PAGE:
When they were students at the University of Illinois, Ricky Biddle, Eric Larson and Ben Shao decided to do something for the disabled athletes involved in wheelchair basketball. This sport is inherently dangerous, and injuries resulting from collisions are frequent. The other intrinsic problem is the need for participants to use hands not only to dribble the ball but to control the wheelchair. So the three chaps teamed up with Austin Cliffe, another designer, and have come up with a prototype Balance Sport Wheelchair, now Gold winner of the 2008 International Design Excellence Awardin Medical & Scientific Concepts category.
Ricky Biddle gave us the following explanation:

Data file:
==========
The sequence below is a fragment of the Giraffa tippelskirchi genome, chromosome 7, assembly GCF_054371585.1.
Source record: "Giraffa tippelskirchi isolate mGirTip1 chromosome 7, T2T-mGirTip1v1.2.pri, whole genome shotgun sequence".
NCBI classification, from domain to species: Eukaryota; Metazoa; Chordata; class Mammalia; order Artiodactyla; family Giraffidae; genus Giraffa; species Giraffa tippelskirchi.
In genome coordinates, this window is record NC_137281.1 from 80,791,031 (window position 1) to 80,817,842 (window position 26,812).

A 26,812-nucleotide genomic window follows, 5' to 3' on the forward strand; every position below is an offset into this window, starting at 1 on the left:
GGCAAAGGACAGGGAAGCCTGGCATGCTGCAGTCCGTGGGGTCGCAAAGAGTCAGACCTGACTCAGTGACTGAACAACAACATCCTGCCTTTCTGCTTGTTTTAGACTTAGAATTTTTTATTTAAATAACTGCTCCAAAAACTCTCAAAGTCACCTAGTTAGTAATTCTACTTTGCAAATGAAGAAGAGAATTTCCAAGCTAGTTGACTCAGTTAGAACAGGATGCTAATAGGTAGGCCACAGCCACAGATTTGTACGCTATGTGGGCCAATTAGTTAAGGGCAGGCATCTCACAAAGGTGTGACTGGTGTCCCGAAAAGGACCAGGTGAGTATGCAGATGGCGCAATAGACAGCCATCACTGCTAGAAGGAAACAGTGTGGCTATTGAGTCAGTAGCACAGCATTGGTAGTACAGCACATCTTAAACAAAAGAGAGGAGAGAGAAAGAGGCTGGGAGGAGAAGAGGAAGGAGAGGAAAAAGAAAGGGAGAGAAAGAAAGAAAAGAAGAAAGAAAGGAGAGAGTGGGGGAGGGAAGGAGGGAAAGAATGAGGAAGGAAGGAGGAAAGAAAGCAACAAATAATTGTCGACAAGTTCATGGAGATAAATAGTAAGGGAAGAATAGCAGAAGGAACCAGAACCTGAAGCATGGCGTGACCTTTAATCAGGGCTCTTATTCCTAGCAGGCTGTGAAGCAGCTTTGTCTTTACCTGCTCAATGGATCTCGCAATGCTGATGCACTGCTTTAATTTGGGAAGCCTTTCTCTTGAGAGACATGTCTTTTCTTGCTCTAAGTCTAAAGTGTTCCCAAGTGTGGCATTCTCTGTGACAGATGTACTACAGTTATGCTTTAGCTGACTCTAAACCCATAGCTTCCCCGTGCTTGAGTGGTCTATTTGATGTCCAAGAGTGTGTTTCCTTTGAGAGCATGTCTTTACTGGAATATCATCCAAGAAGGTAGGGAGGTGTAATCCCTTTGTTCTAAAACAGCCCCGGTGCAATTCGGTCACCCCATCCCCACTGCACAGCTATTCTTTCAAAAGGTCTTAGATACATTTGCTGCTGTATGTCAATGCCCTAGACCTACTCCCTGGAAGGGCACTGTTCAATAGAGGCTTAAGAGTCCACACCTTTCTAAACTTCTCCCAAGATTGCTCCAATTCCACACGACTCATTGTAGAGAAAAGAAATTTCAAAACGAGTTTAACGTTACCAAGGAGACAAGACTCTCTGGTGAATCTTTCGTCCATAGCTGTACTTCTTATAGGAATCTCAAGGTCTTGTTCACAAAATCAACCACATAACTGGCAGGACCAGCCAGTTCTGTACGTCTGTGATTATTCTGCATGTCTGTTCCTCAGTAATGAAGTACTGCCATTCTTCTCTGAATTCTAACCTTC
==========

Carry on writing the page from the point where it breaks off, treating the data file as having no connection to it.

The design solution uses a braking system that is activated by the user’s movements in an intuitive way. To turn, the player leans in the desired direction. To stop, the player simply leans back.Every athlete is different. Add a wheelchair to the equation and these disparities multiply exponentially. On top of size differences, personal preferences and so on, wheelchair athletes also have different injuries and unique challenges and mobility limitations associated with their injury. This meant designing a solution that would meet the needs of people with varying levels of skills and abilities.After testing simple mechanisms and methods of braking, it became clear that the brakes and the leaning mechanism would have to be extremely flexible and be able to be tuned to accommodating the various needs and preferences of players. Disc brakes allow for adjustability that is as simple as turning a dial and for independent adjustment of the left and right wheels. The disc brake system isolates most of the contributing variables of what could be a complicated braking system into two small, easily adjustable units.The designers spent a great deal of time and effort addressing the points of rotation to find the optimal ergonomic solution. In an attempt to aid players with mobility only from the shoulder up, the left-to-right point of rotation was placed at the middle of the back in prototypes, but it quickly became apparent that this solution was too sensitive. A very slight lean could cause the brakes to engage suddenly, and players with limited means to control their leaning would be jostled around in a jerky turn. What should have been one smooth action became several shorter brake, brake, brake motions. After many attempts to dial this in, it became apparent such a short throw was more of a detriment than an aid to players with low mobility. We observed that left-to-right leaning by athletes with greater mobility involved a shifting of weight from one buttocks cheek to the other. This resulted in a linkage type of rotation, rather than the one-point center rotation that we had considered. We placed two pivot points under the seat. The longer throw also results in a less touchy mechanism, giving players of all abilities a smoother lean/turn braking operation. Two points of left and right rotation add further to the adjustable resistance of the leaning resistance.The leaning of the seat back to actuate the brakes also allows for adjustable resistance for athletes of different abilities. Player with little mobility can set a high resistance of their seat’s lean and adjust their brake resistance to allow very slight movement to give them the desired braking and turning response. Players with more mobility, on the other hand, may prefer a looser setting to allow their upper body to move more freely and fluidly without inadvertently braking or turning.